How much money are we talking about?
It's nearly impossible to ask that question out loud without sounding like some character from a Damon Runyon story. It's dialogue from those in the know, who have a yen for being on the inside and speaking in codes about knocking someone off or picking up a lovely lady on the wrong side of town or running a scam. It's what someone says right before they are about to make the worst decision of their life because the answer to the question is so high as to be unimaginable.
How much money are we talking about? Enough to make it worth 50 years in the hole eating bread crumbs and drinking rust-colored water.
This past week, as the debris from the USC-Utah point spread fiasco was swept away, I heard that question a lot. For a refresher, on the off chance there is one of you actually reading this who isn't a degenerate wishing he (or she) actually did live in a Damon Runyon story, here is what happened: The USC Trojans closed as an 8.5-point favorite over Utah on Saturday. At the end of the game Utah lined up for a field goal, down by three points. If it missed, Utah bettors covered. If it was made and the game went into OT, they'd still be in good shape.
Instead, USC blocked the kick and ran the recovery back for a touchdown. Those six points turned the game from a cover for Utah bettors into a cover for SC bettors, since the Trojans seemingly won by nine. But, SC was flagged on the play for excessive celebration, as players on the sideline ran onto the field. Officials did not indicate the touchdown should count, so scoreboard operators did not put it on the board. The final score was listed as 17-14 and sportsbooks began paying bettors who picked Utah to cover. Two hours later officials from the Pac 10 corrected the error and made the final score 23-14 in favor of SC. Now those who bet USC had winning tickets.
Confusion, naturally, reigned, as people went dumpster diving all over Vegas in search of tickets they had trashed, ripped up, wrapped around their gum or wadded into a ball. There was almost literally money on the floor. So, how much money are we talking about? So high as to be unimaginable. Reportedly The Mirage, which paid out Utah bettors then paid out SC bettors, lost more than $100K. The Hilton followed a similar practice. Now calculate all the people who bet on the game statewide, then nationwide and on the Internet (where sportsbooks regraded the game and took money out of the accounts of Utah bettors and put money into SC bettors' accounts).
The story captivated conversation for several days of the news cycle, longer than Barack Obama's Presidential Address to Congress. How much money we are talking about is a big reason why. But so is the illicit nature of gambling, which -- despite ever increasing coverage of lines, totals and how they are moving -- is still something that largely evades the square world's attention. When a story like this happens on a regular weekend day -- not a Super Bowl or during March Madness, but on a Saturday in September -- and actually does conquer the zeitgeist, those who aren't in the know are reminded of how prevalent gambling really is. I'd need the imagination of Willy Wonka to tabulate how much money we are really talking about, but probably enough that I'd consider something horrible -- like agreeing to a pact that keeps the Cubs from ever winning a World Series in my lifetime. OK, then I'm just getting paid for the inevitable. But you get my point.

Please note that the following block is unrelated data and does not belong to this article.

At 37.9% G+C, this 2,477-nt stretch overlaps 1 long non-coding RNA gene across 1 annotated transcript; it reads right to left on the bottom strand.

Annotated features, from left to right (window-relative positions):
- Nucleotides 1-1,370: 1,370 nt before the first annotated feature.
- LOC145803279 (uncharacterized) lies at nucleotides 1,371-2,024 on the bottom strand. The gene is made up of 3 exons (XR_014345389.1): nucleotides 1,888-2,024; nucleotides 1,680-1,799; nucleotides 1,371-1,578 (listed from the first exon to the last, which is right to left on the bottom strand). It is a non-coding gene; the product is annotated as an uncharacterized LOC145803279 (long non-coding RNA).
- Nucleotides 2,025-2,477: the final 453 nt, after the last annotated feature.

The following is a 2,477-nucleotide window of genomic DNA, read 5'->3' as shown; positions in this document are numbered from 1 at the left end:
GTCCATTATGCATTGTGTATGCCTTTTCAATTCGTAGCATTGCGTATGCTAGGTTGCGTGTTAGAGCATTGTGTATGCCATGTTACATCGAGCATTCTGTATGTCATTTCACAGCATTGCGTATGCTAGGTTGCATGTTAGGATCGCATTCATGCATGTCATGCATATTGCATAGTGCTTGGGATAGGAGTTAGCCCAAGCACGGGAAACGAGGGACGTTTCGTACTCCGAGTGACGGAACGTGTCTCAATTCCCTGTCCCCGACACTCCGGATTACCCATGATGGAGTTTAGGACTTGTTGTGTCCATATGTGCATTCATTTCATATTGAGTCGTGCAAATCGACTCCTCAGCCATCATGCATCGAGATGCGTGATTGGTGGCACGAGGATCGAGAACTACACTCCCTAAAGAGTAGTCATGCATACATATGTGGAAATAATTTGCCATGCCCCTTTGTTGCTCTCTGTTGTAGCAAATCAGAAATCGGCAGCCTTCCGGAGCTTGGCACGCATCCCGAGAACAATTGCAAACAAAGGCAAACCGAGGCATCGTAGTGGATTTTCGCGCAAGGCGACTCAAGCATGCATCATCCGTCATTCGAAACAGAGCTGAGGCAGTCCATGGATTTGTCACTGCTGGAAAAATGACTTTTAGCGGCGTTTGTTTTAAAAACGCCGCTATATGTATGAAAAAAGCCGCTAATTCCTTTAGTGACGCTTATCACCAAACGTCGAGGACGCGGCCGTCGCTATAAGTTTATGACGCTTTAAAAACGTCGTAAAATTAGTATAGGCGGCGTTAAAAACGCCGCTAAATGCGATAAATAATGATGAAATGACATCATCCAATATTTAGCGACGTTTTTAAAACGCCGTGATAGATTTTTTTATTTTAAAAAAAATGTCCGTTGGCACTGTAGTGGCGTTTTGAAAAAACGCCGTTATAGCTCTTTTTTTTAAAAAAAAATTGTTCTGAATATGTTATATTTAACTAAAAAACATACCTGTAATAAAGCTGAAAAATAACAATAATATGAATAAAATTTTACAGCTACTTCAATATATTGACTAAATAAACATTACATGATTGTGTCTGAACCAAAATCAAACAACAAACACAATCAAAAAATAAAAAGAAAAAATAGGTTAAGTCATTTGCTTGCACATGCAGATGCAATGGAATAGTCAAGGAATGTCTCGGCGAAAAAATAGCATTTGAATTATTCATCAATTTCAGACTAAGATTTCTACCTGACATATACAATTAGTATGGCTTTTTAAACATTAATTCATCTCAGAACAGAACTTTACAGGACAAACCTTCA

Here's another way to illustrate it: Last weekend I flew out to Vegas for 12 hours to sign up for the Hilton Contest. With the price of admission being $1,500 to buy in, it cost me a little more than $100 per hour. I had no choice; the deadline for the contest was 11 a.m. PT on Sept. 10. My only other previous opportunity to sign up was two weekends before, when a hurricane slammed the East Coast and shut me out, flooded the house I had moved into four days earlier and knocked out the power in my town. (For another kick in the teeth, I just leased a spiffy, new, three-row Toyota Highlander with a DVD player, and my 8-year-old puked in it five minutes after my wife picked it up. This was the morning after he told me, "Dad, sometimes I really don't like you for making us move.") If I wanted in the Hilton, my only window was between the end of the workday on Friday Sept. 9 and before a family event I had committed to Sunday, 9/11.
I arrived at the Hilton on Saturday at 7 a.m. to get my entry in and fork over my money. I'm such an idiot I had forgotten to get cash and had to pay $30 in fees to take out the $1,500 in cash from the Hilton ATM. I was No. 500 to sign up. Before the contest was closed, there would be 517 of us, bringing the purse to more than $775,000, the highest ever in the more than two decades the contest has been around.
That is one contest, at one casino, that requires you fly into town to sign up. And the appetite is so voracious that there are three-quarters of a million in a pot. So when a story like USC-Utah breaks and captivates the world, with people pulling their best, how-much-are-we-talking-about attitudes, I can only think:
If you have to ask, you can't imagine.
Anywho, there will be just as much dough on the line this weekend in college and pro football (not to mention the Red Sox fans playing an emotional hedge to thwart off feeling completely empty from their team's inevitable collapse).
To help me break down the NFL line moves this week I called up Paul Bessire from predictionmachine.com. He has been a column regular because of his unique algorithm that, when applied to the 50,000 simulations he does for each game, predicts what the final score will be.
Matchup: Cincinnati Bengals at Denver Broncos
Line move: Broncos opened as six-point favorites, now 3.5-point favorites.
To see early betting trends for Week 2 in the NFL and Chad Millman's reflection on the USC-Utah point spread fiasco, become an ESPN Insider today.